Hair-tearing insanity in NaNoWriMo

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Okay, remember how I tweeted that you should never look back at the earlier pages? I have a very mother of a plot snarl & my tired brain is scurrying around like a trapped badger trying to figure a way out. I’ve got words written on three different chapters but the totals don’t mean anything until I get a coherent narrative strung together. I think I’ve found a way, but I’m going to sleep on it to be sure.

The biggest difficulty is that what I’m working on is the third book of the series–three dimensional chess in fiction form. The details come from all three books and I’m struggling to braid everything together. The first two books are published so I can’t change anything in them. So I’m eyeball to eyeball with a couple of plot points that must be manicured a bit. And I’m mixing metaphors like a Fiction 101 Cuisinart.

I will sleep, perchance to dream up some answers to these highly irritating questions. And then I’ll preen at my genius. Right? (Cricket chirping.) RIGHT?

Bye-bye for now…

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to my short-lived bestseller status on Amazon’s Kindle Ghost Fiction list. Edge of the Shadow slid off the list sometime last night. Fame is fleeting, friends, and I was lucky enough to get a taste of it now. Had to share it fast before it faded. Here’s to next time and here I am turning back to the NaNoWriMo task before me. Thanks for the nice comments & “likes.”

Cheers!

You know those words I was talking about…?

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Gentle readers, today I’ve been in a swirl of words, not all of them having to do with NaNoWriMo. Not only am I writing Wisdom Court Book 3, All In Bad Time, but I’m also marketing and publicizing the first two Wisdom Court Books: Edge of the Shadow, and A Signal Shown. (This while falling short in the promotion of my two mysteries, Scavenger Hunt, and Obstacle Course. My bad.)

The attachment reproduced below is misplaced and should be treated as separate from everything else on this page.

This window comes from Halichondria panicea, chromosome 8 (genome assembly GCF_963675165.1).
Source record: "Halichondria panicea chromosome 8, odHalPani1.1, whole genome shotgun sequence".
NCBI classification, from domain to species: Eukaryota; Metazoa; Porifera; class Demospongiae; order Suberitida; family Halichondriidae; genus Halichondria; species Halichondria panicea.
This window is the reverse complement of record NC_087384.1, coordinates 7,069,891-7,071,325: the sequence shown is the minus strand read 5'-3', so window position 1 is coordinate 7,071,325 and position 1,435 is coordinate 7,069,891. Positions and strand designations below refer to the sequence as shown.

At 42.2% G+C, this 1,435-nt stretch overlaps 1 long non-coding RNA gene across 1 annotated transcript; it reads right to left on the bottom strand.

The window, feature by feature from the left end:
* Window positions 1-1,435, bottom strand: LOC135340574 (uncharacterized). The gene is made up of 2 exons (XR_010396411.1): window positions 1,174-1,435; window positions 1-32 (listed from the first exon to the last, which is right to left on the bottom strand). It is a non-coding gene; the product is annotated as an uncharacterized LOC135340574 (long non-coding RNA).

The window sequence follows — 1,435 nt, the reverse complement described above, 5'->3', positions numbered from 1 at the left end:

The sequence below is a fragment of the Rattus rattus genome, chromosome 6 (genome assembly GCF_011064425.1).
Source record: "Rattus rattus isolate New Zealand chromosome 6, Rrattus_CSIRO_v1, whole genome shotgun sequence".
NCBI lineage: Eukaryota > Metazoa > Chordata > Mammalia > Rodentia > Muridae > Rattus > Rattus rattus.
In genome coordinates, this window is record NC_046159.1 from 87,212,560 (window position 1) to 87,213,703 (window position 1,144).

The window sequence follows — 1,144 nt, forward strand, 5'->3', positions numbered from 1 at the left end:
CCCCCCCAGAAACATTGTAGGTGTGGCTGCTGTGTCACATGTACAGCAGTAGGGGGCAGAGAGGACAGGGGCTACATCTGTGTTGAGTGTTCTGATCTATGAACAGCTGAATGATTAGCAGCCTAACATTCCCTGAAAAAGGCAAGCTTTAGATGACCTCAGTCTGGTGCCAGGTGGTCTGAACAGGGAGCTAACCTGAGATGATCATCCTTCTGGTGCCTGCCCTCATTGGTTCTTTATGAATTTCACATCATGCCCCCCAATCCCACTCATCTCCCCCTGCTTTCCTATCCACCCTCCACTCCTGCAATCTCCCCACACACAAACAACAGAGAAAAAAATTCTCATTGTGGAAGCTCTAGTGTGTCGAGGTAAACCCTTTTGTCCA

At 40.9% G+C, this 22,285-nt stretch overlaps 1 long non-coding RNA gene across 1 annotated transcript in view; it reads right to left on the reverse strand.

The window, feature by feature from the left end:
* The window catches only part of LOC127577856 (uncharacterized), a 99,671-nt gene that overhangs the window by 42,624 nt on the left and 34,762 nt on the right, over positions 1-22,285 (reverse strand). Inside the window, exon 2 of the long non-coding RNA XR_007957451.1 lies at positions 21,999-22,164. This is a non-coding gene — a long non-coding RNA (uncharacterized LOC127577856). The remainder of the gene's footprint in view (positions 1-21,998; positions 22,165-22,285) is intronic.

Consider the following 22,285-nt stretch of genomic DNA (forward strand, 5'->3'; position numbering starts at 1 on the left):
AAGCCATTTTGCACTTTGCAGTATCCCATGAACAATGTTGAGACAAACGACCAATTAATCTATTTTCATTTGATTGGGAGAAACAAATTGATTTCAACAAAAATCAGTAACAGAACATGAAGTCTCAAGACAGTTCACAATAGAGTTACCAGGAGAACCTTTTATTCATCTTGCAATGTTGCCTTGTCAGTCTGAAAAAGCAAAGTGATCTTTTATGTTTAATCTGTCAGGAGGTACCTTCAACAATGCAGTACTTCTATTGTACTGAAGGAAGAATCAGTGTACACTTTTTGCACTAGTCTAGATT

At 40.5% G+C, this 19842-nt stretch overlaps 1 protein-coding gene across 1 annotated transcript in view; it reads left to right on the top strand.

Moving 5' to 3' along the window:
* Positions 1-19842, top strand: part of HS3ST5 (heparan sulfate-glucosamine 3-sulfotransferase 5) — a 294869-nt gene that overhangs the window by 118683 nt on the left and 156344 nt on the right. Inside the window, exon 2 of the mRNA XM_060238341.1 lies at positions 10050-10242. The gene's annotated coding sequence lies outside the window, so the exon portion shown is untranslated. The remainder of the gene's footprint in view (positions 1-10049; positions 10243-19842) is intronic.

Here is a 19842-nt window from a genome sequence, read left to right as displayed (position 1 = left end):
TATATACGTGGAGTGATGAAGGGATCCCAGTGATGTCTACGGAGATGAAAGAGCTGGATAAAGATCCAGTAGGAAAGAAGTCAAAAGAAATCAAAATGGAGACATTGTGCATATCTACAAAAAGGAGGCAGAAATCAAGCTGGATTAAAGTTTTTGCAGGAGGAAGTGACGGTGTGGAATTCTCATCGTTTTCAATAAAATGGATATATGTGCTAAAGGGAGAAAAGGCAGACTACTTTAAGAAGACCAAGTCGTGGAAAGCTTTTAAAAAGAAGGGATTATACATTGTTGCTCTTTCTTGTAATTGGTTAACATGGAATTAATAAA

This is the day Edge of the Shadow has been featured on EReader News Today, and I’ve been sharing that fact through Twitter, Facebook, Linkedin. Once again I’ve noted that my Wisdom Court books carry a lot of labels. There are a lot of different elements in my books and they come from different genres.

All of the books I’ve written have been categorized as cross-genre. That means several things, some complimentary, some not. Historically books have been sold by genre, meaning bookshelf space given to them is ideally in a specific bookstore location. Mysteries with mysteries, romances with romances, paranormal with paranormal, etc. It gets murkier with mainstream novels, which get away with including various aspects under the umbrella of mainstream. Whatever that means.

The stories I like to tell myself involve more than one template. In the case of the Wisdom Court books the two things that intrigued me in the initial phases were first, the idea of a woman getting what she’d always wanted most, the chance to be totally supported for a year while she worked to make her biggest dream come true. Second, to observe the relationship among the five or six women living at Wisdom Court while they all got to be stars. The protagonist meets a lovely man. So, women’s fiction with an element of romance.

But then I began to wonder about paranormal events getting in the way of such an idyllic set-up. A problem that must be solved. Mystery, right? My belief that our memories and regrets are like ghosts haunting us as we age had me wanting those women forced to deal with scary supernatural stuff while they were supposed to be setting the world on fire during their year at Wisdom Court. Paranormal, supernatural, Gothic, horror, ghost story.

Thanks to the rise of independent publishing, I’ve been able to get the Wisdom Court books into print (POD) and on-line as ebooks. But as for promoting them, the old rules apply, because readers want to read what they like. So here’s my challenge to those of you who’ve read Edge of the Shadow and/or A Signal Shown. How would you describe them? How many genres would you have to mention to let readers know what they’re getting? I’d really be interested in having you weigh in. Thanks.

 

Days 4 and 5, NaNoWriMo

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I got words and more words and…Day 4, 1506 words; Day 5, 966. Big falloff today, a jumbled, humbling day. That’s okay, because once I got going, the story took a turn that surprised and pleased me. I’m just too tired to keep going. Remember what Scarlett said: Tomorrow is another day. With more words!